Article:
“Finally”, this was the most common word heard yesterday as the Federal Reserve pulled the trigger on what promised to be done two years ago, ending 7 years of zero interest rates era.
The fed’s first-rate hike in almost a decade was met by warm greetings in Asian trade today, suggesting that Yellen and her team were successful in convincing markets that hiking rates is the right thing to do after preparing markets for so long and the U.S. economic growth projections look solid.
Emerging markets were expected to be hit the most, with many economists forecasting huge capital outflows escaping to developed economies. Although it is too soon to judge the implications of U.S. tightening on the long run, the initial reaction was positive and risk appetite drove all major indices higher. European markets also set to resume a three days rally.
The target range of the Fed Funds rate was raised by 25 basis points to set at 0.25% - 0.50%. As expected the accompanying statement stressed that the future path will be “gradual” and given the current shortfall in inflation compared with its 2% target, it would carefully monitor actual and expected progress towards its inflation goal. However, looking at the overall picture, the Fed wasn’t as dovish as economists anticipated and here’s why:
- No Dissents: Chicago Fed President Charles Evans, Governor Lael Brainard, and Governor Daniel Tarullo were all expected to oppose a rate hike. In fact all voted along with other Fed member towards a rate hike signalling to the markets that they are on strong footings.
- Dot Chart: Although lowering slightly the projections for 2017 and 2018 rate levels. 2016 remained the same, indicating four possible rate hike, while markets are only looking for 2.5.
- Oil Prices: Yellen not worried about the drop in oil, arguing that it won’t drag down underlying inflation in the U.S. economy
The USD traded range bound at most of yesterday’s event, and this is the best-case scenario for the Federal Reserve, keeping volatility under control with decision as such. However, as traders digested all the information, the U.S. currency started inching slightly higher and so as the yields along the US yield curve. Our mid – long term view on the USD continue to be bullish and EURUSD parity discussion not necessarily over, but with many options due to expire some volatility could be experienced, selling the rallies on EURUSD is likely to be the strategy going towards Q1 2016.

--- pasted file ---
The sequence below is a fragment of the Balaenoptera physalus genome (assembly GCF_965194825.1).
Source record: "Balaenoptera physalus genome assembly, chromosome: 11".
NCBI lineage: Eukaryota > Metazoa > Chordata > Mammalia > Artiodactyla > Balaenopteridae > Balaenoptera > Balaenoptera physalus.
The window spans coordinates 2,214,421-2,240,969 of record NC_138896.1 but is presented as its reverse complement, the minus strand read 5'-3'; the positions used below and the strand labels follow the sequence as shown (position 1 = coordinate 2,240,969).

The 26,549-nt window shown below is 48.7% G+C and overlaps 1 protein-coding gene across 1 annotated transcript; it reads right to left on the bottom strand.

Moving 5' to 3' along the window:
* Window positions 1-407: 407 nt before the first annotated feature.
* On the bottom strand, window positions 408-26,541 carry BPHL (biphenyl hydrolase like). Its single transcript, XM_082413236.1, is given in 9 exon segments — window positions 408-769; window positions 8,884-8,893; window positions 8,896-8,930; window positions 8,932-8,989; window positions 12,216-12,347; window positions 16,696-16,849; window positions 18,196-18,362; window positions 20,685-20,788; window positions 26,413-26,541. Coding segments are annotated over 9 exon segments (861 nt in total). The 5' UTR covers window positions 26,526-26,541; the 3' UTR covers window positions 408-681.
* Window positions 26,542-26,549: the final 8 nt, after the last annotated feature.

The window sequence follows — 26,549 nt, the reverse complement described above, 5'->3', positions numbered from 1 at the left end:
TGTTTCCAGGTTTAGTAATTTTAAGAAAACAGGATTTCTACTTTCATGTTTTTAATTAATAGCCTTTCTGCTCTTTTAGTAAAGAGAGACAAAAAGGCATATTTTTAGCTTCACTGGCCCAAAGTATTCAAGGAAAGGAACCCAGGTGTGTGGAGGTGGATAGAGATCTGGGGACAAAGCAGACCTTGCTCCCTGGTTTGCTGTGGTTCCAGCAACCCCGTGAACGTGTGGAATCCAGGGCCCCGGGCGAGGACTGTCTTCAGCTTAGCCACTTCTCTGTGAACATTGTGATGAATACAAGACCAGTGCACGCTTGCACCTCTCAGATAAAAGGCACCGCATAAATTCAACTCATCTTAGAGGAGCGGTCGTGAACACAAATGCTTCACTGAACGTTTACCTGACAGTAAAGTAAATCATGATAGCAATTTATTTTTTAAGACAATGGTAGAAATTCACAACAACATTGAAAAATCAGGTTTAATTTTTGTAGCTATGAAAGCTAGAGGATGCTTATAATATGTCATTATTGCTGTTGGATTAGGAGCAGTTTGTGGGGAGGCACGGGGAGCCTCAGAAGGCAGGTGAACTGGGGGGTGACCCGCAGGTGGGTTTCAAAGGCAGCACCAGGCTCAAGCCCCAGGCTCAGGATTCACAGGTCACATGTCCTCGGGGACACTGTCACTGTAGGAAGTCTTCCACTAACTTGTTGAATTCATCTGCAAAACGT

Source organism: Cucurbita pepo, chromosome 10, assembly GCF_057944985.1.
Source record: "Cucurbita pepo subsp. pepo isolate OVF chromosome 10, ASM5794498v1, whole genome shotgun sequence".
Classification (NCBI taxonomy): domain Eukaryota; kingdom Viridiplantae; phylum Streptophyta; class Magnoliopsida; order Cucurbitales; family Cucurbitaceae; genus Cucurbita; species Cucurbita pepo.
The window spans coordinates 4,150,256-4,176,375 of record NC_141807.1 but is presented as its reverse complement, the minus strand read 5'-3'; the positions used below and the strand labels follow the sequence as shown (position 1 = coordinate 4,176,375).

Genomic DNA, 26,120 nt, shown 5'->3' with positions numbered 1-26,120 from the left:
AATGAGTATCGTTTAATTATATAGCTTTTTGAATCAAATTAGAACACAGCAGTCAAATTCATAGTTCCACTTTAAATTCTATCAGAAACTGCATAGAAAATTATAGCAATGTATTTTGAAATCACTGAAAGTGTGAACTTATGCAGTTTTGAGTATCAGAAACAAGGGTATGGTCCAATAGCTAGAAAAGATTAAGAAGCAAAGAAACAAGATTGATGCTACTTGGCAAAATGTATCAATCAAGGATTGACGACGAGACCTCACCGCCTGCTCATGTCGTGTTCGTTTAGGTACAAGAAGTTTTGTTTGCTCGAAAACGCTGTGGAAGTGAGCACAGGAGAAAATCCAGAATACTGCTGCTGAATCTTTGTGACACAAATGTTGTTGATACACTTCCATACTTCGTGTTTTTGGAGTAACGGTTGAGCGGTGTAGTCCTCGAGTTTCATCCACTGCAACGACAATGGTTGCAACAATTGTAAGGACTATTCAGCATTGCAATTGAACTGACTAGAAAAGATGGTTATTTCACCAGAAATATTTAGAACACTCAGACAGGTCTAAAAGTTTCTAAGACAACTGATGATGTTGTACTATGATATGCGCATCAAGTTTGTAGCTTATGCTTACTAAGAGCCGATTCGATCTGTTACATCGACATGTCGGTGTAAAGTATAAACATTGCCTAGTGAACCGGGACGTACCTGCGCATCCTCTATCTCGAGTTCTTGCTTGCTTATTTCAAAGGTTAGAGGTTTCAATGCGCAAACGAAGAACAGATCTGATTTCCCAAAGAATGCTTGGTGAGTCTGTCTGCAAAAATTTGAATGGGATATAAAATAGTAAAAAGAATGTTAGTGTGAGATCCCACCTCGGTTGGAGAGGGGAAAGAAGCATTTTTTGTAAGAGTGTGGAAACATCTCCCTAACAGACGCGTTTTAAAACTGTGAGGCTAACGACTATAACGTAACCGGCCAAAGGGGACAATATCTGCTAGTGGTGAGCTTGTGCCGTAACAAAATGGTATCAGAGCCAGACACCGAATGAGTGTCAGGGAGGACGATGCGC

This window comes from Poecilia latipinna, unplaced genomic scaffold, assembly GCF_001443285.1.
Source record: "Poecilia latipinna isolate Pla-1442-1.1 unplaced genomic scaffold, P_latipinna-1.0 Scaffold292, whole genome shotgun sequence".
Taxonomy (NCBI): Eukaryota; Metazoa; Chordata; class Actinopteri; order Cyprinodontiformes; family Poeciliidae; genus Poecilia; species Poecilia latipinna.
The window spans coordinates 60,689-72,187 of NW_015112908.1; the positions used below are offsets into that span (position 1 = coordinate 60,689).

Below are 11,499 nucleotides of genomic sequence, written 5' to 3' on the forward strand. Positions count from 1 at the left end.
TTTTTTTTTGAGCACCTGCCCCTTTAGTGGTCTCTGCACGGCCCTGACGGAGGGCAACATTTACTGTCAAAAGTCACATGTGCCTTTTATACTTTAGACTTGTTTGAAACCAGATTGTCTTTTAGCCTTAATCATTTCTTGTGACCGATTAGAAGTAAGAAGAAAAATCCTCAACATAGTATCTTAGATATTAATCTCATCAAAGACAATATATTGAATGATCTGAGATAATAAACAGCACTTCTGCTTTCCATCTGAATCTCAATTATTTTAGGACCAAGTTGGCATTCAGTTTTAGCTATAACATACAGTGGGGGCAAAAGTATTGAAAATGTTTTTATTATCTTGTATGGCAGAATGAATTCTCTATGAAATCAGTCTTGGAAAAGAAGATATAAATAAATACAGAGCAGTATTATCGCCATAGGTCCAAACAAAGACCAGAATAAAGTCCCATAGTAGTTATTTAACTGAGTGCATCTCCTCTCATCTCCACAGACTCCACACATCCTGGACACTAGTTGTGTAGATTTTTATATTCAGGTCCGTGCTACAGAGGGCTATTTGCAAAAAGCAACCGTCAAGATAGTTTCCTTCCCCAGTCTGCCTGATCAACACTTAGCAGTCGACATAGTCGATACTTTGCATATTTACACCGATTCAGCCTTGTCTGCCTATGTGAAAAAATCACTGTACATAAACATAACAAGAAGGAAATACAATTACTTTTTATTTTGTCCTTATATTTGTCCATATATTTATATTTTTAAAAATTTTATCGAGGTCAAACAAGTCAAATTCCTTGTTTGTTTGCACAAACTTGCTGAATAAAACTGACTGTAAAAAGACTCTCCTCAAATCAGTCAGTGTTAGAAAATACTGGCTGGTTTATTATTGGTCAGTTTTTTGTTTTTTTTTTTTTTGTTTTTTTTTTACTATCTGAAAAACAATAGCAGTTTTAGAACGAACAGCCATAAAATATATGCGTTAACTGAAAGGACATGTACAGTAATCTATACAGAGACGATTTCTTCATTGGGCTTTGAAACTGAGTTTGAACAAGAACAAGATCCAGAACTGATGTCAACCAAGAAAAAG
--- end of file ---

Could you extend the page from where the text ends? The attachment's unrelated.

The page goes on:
The USDJPY also traded higher for the fourth consecutive day after testing 120.32 on Monday. The BoJ is meeting tomorrow for the final time this year and for the first time since 2005 the Japanese central bank looks set to get through a year without a change in monetary policy. Governor Haruhiko Kuroda has not shown interest in increasing asset purchase program recently and we do not expect him to surprise us either tomorrow. The currency pair likely to continue trading sideways for the reminder of the year in the range of 120 – 124.
Tier two economic data from the Eurozone, UK, and US on the radar with little impact expected on currencies. German IFO expectations anticipated to improve to 105.0 in December from 104.7, while UK retail sales expected to recover from October’s slump ahead of the holiday’s season, whereas on the U.S. docket will be looking for Current Account, Jobless Claims, and Philadelphia Fed Manufacturing Survey.